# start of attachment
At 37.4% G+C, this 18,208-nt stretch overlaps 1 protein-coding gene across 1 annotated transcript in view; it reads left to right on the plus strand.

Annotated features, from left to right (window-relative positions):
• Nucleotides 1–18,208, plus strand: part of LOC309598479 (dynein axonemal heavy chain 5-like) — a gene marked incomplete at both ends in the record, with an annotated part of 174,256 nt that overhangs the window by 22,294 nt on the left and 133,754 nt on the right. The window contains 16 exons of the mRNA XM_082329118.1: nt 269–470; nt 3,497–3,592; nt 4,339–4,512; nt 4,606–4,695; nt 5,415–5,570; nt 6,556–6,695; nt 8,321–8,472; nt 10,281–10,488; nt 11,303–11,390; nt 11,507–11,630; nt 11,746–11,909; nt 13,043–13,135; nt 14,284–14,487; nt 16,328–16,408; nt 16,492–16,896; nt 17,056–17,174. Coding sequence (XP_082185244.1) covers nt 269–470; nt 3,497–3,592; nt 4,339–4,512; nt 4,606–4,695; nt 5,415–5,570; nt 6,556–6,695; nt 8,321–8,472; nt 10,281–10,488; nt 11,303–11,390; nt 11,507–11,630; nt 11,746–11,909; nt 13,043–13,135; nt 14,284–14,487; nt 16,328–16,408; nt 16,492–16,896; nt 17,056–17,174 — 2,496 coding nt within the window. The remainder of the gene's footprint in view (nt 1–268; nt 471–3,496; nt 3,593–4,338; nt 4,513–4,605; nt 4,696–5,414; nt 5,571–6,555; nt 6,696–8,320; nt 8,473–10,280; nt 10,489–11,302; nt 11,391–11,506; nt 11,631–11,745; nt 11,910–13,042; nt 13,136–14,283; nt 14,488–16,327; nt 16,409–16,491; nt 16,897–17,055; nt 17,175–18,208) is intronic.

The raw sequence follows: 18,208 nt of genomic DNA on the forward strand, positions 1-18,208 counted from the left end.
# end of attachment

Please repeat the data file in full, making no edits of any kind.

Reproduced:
At 37.4% G+C, this 18,208-nt stretch overlaps 1 protein-coding gene across 1 annotated transcript in view; it reads left to right on the plus strand.

Annotated features, from left to right (window-relative positions):
• Nucleotides 1–18,208, plus strand: part of LOC309598479 (dynein axonemal heavy chain 5-like) — a gene marked incomplete at both ends in the record, with an annotated part of 174,256 nt that overhangs the window by 22,294 nt on the left and 133,754 nt on the right. The window contains 16 exons of the mRNA XM_082329118.1: nt 269–470; nt 3,497–3,592; nt 4,339–4,512; nt 4,606–4,695; nt 5,415–5,570; nt 6,556–6,695; nt 8,321–8,472; nt 10,281–10,488; nt 11,303–11,390; nt 11,507–11,630; nt 11,746–11,909; nt 13,043–13,135; nt 14,284–14,487; nt 16,328–16,408; nt 16,492–16,896; nt 17,056–17,174. Coding sequence (XP_082185244.1) covers nt 269–470; nt 3,497–3,592; nt 4,339–4,512; nt 4,606–4,695; nt 5,415–5,570; nt 6,556–6,695; nt 8,321–8,472; nt 10,281–10,488; nt 11,303–11,390; nt 11,507–11,630; nt 11,746–11,909; nt 13,043–13,135; nt 14,284–14,487; nt 16,328–16,408; nt 16,492–16,896; nt 17,056–17,174 — 2,496 coding nt within the window. The remainder of the gene's footprint in view (nt 1–268; nt 471–3,496; nt 3,593–4,338; nt 4,513–4,605; nt 4,696–5,414; nt 5,571–6,555; nt 6,696–8,320; nt 8,473–10,280; nt 10,489–11,302; nt 11,391–11,506; nt 11,631–11,745; nt 11,910–13,042; nt 13,136–14,283; nt 14,488–16,327; nt 16,409–16,491; nt 16,897–17,055; nt 17,175–18,208) is intronic.

The raw sequence follows: 18,208 nt of genomic DNA on the forward strand, positions 1-18,208 counted from the left end.